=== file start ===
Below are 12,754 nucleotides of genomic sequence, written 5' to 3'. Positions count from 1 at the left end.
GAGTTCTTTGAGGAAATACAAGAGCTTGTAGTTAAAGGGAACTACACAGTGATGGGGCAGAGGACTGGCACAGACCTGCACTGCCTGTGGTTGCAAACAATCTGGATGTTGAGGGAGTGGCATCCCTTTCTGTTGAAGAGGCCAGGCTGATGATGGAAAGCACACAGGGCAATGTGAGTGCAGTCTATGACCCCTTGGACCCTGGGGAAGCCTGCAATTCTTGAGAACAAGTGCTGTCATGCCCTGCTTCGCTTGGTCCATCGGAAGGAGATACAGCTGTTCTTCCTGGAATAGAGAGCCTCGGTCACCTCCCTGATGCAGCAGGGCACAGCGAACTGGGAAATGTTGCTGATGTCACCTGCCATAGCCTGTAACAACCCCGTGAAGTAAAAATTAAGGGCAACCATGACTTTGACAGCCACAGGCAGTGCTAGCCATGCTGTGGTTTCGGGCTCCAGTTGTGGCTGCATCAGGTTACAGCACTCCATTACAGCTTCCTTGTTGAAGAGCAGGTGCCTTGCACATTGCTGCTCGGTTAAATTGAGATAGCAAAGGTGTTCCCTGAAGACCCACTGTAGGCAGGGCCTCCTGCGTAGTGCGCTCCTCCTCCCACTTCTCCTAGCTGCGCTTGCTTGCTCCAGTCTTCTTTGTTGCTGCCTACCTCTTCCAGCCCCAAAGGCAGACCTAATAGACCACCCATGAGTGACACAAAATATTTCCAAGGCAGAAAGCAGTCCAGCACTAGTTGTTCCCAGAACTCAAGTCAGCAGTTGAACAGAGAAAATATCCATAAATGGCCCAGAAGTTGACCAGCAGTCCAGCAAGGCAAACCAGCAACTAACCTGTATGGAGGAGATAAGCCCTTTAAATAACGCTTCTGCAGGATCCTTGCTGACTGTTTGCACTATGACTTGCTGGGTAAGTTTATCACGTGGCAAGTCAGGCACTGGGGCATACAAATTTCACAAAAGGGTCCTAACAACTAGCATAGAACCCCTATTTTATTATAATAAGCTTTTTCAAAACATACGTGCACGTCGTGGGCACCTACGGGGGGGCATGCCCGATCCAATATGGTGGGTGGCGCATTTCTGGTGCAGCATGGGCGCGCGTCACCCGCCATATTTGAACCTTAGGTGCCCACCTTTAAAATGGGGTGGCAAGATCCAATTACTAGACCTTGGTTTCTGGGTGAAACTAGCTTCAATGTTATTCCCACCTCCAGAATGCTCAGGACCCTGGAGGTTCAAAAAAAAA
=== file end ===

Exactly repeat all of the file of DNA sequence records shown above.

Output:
Below are 12,754 nucleotides of genomic sequence, written 5' to 3'. Positions count from 1 at the left end.
GAGTTCTTTGAGGAAATACAAGAGCTTGTAGTTAAAGGGAACTACACAGTGATGGGGCAGAGGACTGGCACAGACCTGCACTGCCTGTGGTTGCAAACAATCTGGATGTTGAGGGAGTGGCATCCCTTTCTGTTGAAGAGGCCAGGCTGATGATGGAAAGCACACAGGGCAATGTGAGTGCAGTCTATGACCCCTTGGACCCTGGGGAAGCCTGCAATTCTTGAGAACAAGTGCTGTCATGCCCTGCTTCGCTTGGTCCATCGGAAGGAGATACAGCTGTTCTTCCTGGAATAGAGAGCCTCGGTCACCTCCCTGATGCAGCAGGGCACAGCGAACTGGGAAATGTTGCTGATGTCACCTGCCATAGCCTGTAACAACCCCGTGAAGTAAAAATTAAGGGCAACCATGACTTTGACAGCCACAGGCAGTGCTAGCCATGCTGTGGTTTCGGGCTCCAGTTGTGGCTGCATCAGGTTACAGCACTCCATTACAGCTTCCTTGTTGAAGAGCAGGTGCCTTGCACATTGCTGCTCGGTTAAATTGAGATAGCAAAGGTGTTCCCTGAAGACCCACTGTAGGCAGGGCCTCCTGCGTAGTGCGCTCCTCCTCCCACTTCTCCTAGCTGCGCTTGCTTGCTCCAGTCTTCTTTGTTGCTGCCTACCTCTTCCAGCCCCAAAGGCAGACCTAATAGACCACCCATGAGTGACACAAAATATTTCCAAGGCAGAAAGCAGTCCAGCACTAGTTGTTCCCAGAACTCAAGTCAGCAGTTGAACAGAGAAAATATCCATAAATGGCCCAGAAGTTGACCAGCAGTCCAGCAAGGCAAACCAGCAACTAACCTGTATGGAGGAGATAAGCCCTTTAAATAACGCTTCTGCAGGATCCTTGCTGACTGTTTGCACTATGACTTGCTGGGTAAGTTTATCACGTGGCAAGTCAGGCACTGGGGCATACAAATTTCACAAAAGGGTCCTAACAACTAGCATAGAACCCCTATTTTATTATAATAAGCTTTTTCAAAACATACGTGCACGTCGTGGGCACCTACGGGGGGGCATGCCCGATCCAATATGGTGGGTGGCGCATTTCTGGTGCAGCATGGGCGCGCGTCACCCGCCATATTTGAACCTTAGGTGCCCACCTTTAAAATGGGGTGGCAAGATCCAATTACTAGACCTTGGTTTCTGGGTGAAACTAGCTTCAATGTTATTCCCACCTCCAGAATGCTCAGGACCCTGGAGGTTCAAAAAAAAA